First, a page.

A Dogmatic Exercise

One of the challenges in teaching theology is to help students to understand what they are learning as a comprehensive system, rather than a loose collection of unrelated facts. Christian theology has a center; it has rules of engagement; there is a proper order to its doctrines, and they fit into a certain hierarchy. 

A helpful exercise in driving this point home is to have students draft or identify a statement which sums up all Christian theology, and from which all the major doctrines of theology can be unpacked. Take, for example, Paul’s command in Romans 13: “Put on the Lord Jesus Christ.” How can this phrase be used to expound Christian doctrine? Consider this brief outline:

  1. Theology. In the Old Testament, we are told that the Lord our God, the Lord is one. And yet Jesus, the One who worships the Father in the Spirit, is Lord. This one Lord, therefore, is Father, Son, and Holy Spirit.
  2. Creation. Jesus Christ is “Lord,” because he is one with the divine essence; however, the context of his Lordship in Paul’s command is both creation and redemption. The world and all that is within it belongs to the Lord Jesus because it was made by the Lord Jesus. It is the stage upon which the drama of redemption is to be played out, and is, therefore, ingredient in God’s plan of redemption, not accidental to it. Creation is both signal and celebration of Jesus’ Lordship. It shows his power, wisdom, creativity, goodness, grace, and love as this One who is Lord. It is the sphere of redemption and reconciliation, the place wherein we are to “put on the Lord Jesus Christ.”
  3. Sin. The context of the command is that we need to put on the Lord Jesus Christ, and, as Paul continues, to “make no provision for the flesh, to gratify its desires.” Why is Jesus the anointed Christ, the global fulfillment of Israel’s anointed priest, making atonement for the people, her anointed king, the one who leads the people in righteousness, and her anointed prophet, the one who calls attention to the people’s covenant-breaking and leads them to repentance before God? Because of the reality of sin’s penalty, power, and presence.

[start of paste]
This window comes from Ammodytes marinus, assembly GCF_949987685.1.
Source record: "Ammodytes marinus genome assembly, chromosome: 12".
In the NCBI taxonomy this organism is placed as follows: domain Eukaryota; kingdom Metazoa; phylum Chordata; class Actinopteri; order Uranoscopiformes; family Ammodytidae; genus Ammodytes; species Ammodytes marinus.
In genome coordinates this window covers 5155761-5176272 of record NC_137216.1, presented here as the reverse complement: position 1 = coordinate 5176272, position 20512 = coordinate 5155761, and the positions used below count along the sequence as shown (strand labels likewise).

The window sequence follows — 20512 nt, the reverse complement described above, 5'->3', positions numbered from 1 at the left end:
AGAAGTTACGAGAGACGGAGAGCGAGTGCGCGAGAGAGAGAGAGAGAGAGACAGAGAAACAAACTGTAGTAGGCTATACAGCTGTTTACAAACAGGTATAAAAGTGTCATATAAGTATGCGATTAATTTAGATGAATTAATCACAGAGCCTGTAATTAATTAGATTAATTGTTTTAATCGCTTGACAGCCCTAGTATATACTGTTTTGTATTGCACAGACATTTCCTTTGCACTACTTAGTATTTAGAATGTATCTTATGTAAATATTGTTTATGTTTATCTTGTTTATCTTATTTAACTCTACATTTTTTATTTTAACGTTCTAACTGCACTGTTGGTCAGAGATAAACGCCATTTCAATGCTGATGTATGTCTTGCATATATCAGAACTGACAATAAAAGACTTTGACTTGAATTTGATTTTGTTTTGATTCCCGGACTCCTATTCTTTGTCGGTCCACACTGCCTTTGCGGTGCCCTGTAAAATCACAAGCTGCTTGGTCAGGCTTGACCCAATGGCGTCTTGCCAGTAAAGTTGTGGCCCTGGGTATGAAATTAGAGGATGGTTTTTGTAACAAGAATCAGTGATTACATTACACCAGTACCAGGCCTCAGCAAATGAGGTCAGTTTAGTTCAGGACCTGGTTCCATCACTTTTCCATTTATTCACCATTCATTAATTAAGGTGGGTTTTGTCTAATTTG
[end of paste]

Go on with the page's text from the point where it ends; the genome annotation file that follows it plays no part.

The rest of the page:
4. Salvation. The good news of the gospel is not that we need an anointed savior, but that God has provided such a savior in the person of his own Son. And so Paul commands us to put on the Lord Jesus Christ; he does not despair at the impossibility of doing so, but implicit in his directive is the reality that we who have trusted in Christ can put on Christ. How? Only because it is the Lord Jesus Christ with whom we have to do.
  5. Church. Who does Paul instruct to put on the Lord Jesus Christ? He tells those who have been caught up in the redemptive purpose of God to put on the Lord Jesus, who is their Lord not only by virtue of being their Maker but by virtue of being their Christ, their anointed savior. By God’s saving action, we who trust in Christ are brought in. We are made new, and part of that newness is the creation within us of new desires (such as the desire to put on Christ) and new capacities (such as the ability to put on Christ). We are the society of those who belong to Jesus, and who are putting on Jesus.
  6. Last things. Paul’s command in Romans is set in an eschatological context: “Besides this you know the time, that the hour has come for you to wake from sleep. For salvation is nearer to us now than when we first believed. The night is far gone; the day is at hand. So then let us cast off the works of darkness and put on the armor of light” (Romans 13.11–12). The command to put on the Lord Jesus Christ, assuming as it does a point of past salvation and being a directive toward present sanctification, plots for us two points on a timeline which is not circular, but linear. The drama of redemption nears its end. That end has us clothed in Christ, completely remade in a world which has been similarly transformed to be fit for this new humanity. “And so we shall be forever with the Lord.”

Theology as a human action is moving always toward center, toward Jesus and faithfulness in him. We should always be seeking therefore to be more faithful, more accurate, more consistent in our thinking about God and Christ, and our speaking about God and Christ. “Exercise thyself… unto godliness.”

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